GROSS: I can’t help but wonder, whenever I see it, if Sergeant Loftus ever asked you to not use that clip because he didn’t want to be seen breaking down because that wasn’t his idea of setting a good example, he wanted to just maintain, you know, a more stoic posture?
ENGEL: It’s funny that you asked that because when you’re living on a little base, and impressions are everything, you know, what you – how you’re perceived with the other soldiers, the chain of command within the particular company that you’re with, staying strong, staying loyal, and I asked him. I said, you know – because, I mean, we were doing this interview on the base. There were other soldiers around.
You know, whenever you set up a camera and start interviewing people, a small little crowd tends to form.
So other soldiers did see him get very emotional in this interview. And I asked him afterwards, I said, you know, this could be embarrassing for you if we put this on television. And he said no, you know, it’s OK, I get it. We were talking about his friend who had just died, and he said: Look, I feel very emotional about this incident, and even soldiers can cry when they lose a friend. And so he decided that it was important because he was expressing a sincere emotion about a friend.
What is important here, I think, is that it was a depiction of a soldier where he was not defined by that role. His depiction wasn’t about his relationship to that identity, it was about other parts of his life — his relationship to a friend, and his relationship to his colleagues. Backing away from the limited choice between grit or pluck creates space for the individual to be a bit more human. But that deipction is narrative — it requires that the viewer know some of the context — so it might not be conducive an “iconic” photographs.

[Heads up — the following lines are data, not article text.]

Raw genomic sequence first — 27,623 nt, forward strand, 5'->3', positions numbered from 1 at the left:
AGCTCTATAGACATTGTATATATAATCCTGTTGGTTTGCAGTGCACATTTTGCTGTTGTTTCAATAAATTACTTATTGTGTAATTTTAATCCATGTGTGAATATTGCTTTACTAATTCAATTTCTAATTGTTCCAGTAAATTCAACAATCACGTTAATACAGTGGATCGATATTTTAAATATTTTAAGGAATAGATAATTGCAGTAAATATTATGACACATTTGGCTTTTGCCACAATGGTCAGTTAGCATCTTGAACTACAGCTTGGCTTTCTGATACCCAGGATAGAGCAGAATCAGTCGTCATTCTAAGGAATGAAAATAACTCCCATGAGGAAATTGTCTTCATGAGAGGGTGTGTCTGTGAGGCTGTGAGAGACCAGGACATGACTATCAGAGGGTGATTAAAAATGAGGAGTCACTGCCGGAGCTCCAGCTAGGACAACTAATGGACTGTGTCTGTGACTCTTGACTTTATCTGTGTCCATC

I can’t go this far into the post without sharing the following anecdote, which is so relevant that it feels dishonest not to include it. In 2003 my friend Zalmai was killed and we had a memorial service in our compound that night. I gave a eulogy, and in the middle I got emotional and started crying. (I was cut off after a little while because I had forgotten to pause while the words were translated into Pashto for the other Afghans there — which, now that I think about it, is sort of telling, as Zalmai had been our interpreter.) After it was over, an older officer who we all respected and enjoyed came over to me and thanked me for being willing to let people see me cry. He might have done that because it was the nicest possible way to console me. But maybe said that because he, being much more experienced at soldiering than I was, knew that it’s important to be able to cut through our own stereotypes of how
we are supposed to behave.
This vision is almost anti-iconic: while the circumstances may be extraordinary, the participants sometimes want to be able to experience common emotions in a common way. That turns out to be quite a struggle, but maybe not a photogenic one.